Instant classic (control panels): Miss Windows’ old Control Panel, which conveniently displayed all of its items at once? In Windows XP and Vista, just open the Control Panel and select Switch to Classic View. In Windows 7, click the View by drop-down menu in the upper-right corner and select your preference.
Speed Up Your Services
Manage the Task Manager: Windows’ built-in Task Manager (press Ctrl-Alt-Del and click Task Manager) is great for seeing what your system is up to, but power users will prefer Process Explorer, which shows more details that can help you find a memory leak or troubleshoot a pesky DLL problem.
Nudge your network: If you have network problems, try opening the command prompt (enter cmd in the Start menu’s search box) and typing ipconfig /renew to reset your network connection.
Index this, not that: The Windows Search indexer speeds up built-in search functions, but the indexing process itself can consume system resources at inconvenient times. Open Indexing Options in Control Panel (or press the Windows key and type Indexing Options). The resulting dialog box will let you specify which folders or types of data are indexed to avoid bogging down your PC needlessly.
Clean up your startup: If your PC drags its feet during the startup process, press the Windows key and type msconfig to open the System Configuration utility. Check in the Startup tab to see what your machine is loading. Your computer might be loading services or apps that you don’t need or want to use on startup.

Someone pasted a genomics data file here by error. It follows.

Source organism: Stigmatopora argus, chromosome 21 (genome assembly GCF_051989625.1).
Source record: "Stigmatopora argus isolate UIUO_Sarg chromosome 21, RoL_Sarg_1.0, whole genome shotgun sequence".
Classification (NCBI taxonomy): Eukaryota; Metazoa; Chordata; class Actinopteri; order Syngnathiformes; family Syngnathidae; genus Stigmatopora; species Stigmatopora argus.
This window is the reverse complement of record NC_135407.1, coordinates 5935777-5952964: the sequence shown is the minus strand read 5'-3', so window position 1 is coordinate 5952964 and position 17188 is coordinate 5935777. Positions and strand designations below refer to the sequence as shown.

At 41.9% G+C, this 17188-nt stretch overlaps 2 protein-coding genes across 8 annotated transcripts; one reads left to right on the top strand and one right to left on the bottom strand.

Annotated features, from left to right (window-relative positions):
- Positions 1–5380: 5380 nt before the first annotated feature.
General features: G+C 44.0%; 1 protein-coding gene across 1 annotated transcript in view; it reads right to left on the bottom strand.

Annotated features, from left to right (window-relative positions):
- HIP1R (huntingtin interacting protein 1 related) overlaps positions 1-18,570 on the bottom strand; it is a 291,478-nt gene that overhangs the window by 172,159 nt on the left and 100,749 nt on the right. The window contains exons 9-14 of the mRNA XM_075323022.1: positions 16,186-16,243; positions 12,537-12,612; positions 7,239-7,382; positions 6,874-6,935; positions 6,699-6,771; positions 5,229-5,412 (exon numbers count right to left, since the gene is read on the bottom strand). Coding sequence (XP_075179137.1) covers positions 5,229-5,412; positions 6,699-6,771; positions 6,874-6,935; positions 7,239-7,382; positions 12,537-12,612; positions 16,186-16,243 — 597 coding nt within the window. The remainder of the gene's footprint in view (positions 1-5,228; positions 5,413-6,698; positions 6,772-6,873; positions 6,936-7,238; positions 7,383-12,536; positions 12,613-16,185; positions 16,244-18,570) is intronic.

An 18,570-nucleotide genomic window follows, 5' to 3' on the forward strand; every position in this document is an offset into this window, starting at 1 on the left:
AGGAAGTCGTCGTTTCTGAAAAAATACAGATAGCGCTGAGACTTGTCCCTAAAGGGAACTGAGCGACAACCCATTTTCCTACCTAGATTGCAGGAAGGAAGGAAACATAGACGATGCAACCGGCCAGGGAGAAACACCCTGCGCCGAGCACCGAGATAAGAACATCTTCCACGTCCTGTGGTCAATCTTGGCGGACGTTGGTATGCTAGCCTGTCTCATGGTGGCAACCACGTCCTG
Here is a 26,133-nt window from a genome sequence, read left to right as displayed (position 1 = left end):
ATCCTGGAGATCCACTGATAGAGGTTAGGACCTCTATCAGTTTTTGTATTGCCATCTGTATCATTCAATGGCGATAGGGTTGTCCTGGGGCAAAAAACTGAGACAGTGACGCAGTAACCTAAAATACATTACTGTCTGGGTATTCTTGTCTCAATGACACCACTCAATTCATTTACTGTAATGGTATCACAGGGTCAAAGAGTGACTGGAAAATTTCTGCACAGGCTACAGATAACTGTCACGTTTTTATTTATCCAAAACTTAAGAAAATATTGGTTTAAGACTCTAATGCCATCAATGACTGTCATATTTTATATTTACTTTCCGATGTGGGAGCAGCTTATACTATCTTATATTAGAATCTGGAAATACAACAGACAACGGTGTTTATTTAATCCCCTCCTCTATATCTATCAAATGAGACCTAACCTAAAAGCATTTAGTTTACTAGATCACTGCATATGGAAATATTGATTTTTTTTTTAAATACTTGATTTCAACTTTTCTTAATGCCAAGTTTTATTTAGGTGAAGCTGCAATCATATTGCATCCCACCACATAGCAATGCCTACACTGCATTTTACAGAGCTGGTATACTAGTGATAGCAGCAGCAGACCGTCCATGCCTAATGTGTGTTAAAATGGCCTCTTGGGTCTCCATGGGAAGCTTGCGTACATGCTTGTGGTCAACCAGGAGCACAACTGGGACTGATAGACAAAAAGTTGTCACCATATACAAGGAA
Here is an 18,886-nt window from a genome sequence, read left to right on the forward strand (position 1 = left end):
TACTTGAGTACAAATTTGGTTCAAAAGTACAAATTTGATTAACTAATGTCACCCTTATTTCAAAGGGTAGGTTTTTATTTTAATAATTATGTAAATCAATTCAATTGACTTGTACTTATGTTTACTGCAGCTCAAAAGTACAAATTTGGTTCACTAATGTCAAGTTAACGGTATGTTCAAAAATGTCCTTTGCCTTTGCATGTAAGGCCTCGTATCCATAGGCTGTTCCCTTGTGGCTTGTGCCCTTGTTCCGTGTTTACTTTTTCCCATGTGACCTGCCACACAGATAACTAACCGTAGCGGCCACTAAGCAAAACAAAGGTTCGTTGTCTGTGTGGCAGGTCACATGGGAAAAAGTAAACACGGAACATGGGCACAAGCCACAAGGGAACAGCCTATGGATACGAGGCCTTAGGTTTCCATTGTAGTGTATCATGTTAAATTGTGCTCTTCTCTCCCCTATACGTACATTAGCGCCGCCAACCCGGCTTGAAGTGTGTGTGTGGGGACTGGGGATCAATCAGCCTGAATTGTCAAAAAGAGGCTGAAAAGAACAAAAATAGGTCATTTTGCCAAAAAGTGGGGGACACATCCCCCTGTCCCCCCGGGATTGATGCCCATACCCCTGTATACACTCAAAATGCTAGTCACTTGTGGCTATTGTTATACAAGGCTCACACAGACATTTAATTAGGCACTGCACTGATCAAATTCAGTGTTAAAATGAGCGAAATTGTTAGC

Sharing is caring: For a little assistance in tracking your shared folders, right-click My Computer (or Computer in Windows 7) and click Manage to bring up the Computer Management tool. Then click Shared Folders to see a list of all of your machine’s shared folders, file-sharing sessions, and open files.
Look, Ma, no mouse: XP users should grab Launchy, a free keyboard-driven launcher application that allows you to access programs, files, and even Websites with just a few keystrokes. (Vista and Windows 7 users get the same functionality from the Start menu’s search tool.)
Cleaner than you found it: To make sure that your programs uninstall completely, use Revo Uninstaller—it’s often more thorough than the programs’ own supplied uninstaller routines.
Annoyance buster: If you’re tired of User Account Control dialog boxes popping up all the time in Windows Vista, but you don’t want to disable the security feature completely, grab TweakUAC to set it to Quiet Mode. Windows 7 has its own UAC controls, but can still benefit from TweakUAC.
Get your hands dirty with Greasemonkey: Optimize your Web browsing with Greasemonkey for Firefox, an add-on that lets you choose among thousands of user-designed scripts for blocking ads, changing the layouts of popular sites, and more. (Variants also exist for Internet Explorer, Chrome, and Safari.)
Work Your Windows Key
Lock your doors (and Windows): Stepping out for a minute? Remember to press Windows-L to lock your computer’s screen so that no one can nose around without entering your account password.
Run, Windows, run: To access the Run command easily, press Windows-R.
Keyboard explorer: Want to open a new Windows Explorer window without leaving the keyboard? Press Windows-E.
Declutter your desktop: Access your desktop instantly by pressing Windows-D to hide all open windows. Press Windows-D again to return to where you were.